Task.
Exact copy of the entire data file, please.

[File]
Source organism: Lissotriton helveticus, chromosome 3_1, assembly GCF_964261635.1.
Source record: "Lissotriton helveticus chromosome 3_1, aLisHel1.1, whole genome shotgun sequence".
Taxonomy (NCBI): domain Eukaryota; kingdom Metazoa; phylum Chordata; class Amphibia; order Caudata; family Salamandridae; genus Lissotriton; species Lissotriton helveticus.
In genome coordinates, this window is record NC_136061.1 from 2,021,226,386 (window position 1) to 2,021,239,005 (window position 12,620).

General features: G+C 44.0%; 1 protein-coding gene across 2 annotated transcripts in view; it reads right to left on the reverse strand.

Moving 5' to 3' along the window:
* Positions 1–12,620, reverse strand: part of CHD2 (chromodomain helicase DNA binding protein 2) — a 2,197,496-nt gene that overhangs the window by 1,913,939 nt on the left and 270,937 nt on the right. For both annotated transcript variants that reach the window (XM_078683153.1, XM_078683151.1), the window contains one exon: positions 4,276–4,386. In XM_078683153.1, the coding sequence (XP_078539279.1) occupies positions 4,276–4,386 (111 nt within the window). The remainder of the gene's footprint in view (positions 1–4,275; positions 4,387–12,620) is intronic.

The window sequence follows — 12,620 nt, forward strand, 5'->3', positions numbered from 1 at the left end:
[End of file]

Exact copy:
Source organism: Lissotriton helveticus, chromosome 3_1, assembly GCF_964261635.1.
Source record: "Lissotriton helveticus chromosome 3_1, aLisHel1.1, whole genome shotgun sequence".
Taxonomy (NCBI): domain Eukaryota; kingdom Metazoa; phylum Chordata; class Amphibia; order Caudata; family Salamandridae; genus Lissotriton; species Lissotriton helveticus.
In genome coordinates, this window is record NC_136061.1 from 2,021,226,386 (window position 1) to 2,021,239,005 (window position 12,620).

General features: G+C 44.0%; 1 protein-coding gene across 2 annotated transcripts in view; it reads right to left on the reverse strand.

Moving 5' to 3' along the window:
* Positions 1–12,620, reverse strand: part of CHD2 (chromodomain helicase DNA binding protein 2) — a 2,197,496-nt gene that overhangs the window by 1,913,939 nt on the left and 270,937 nt on the right. For both annotated transcript variants that reach the window (XM_078683153.1, XM_078683151.1), the window contains one exon: positions 4,276–4,386. In XM_078683153.1, the coding sequence (XP_078539279.1) occupies positions 4,276–4,386 (111 nt within the window). The remainder of the gene's footprint in view (positions 1–4,275; positions 4,387–12,620) is intronic.

The window sequence follows — 12,620 nt, forward strand, 5'->3', positions numbered from 1 at the left end: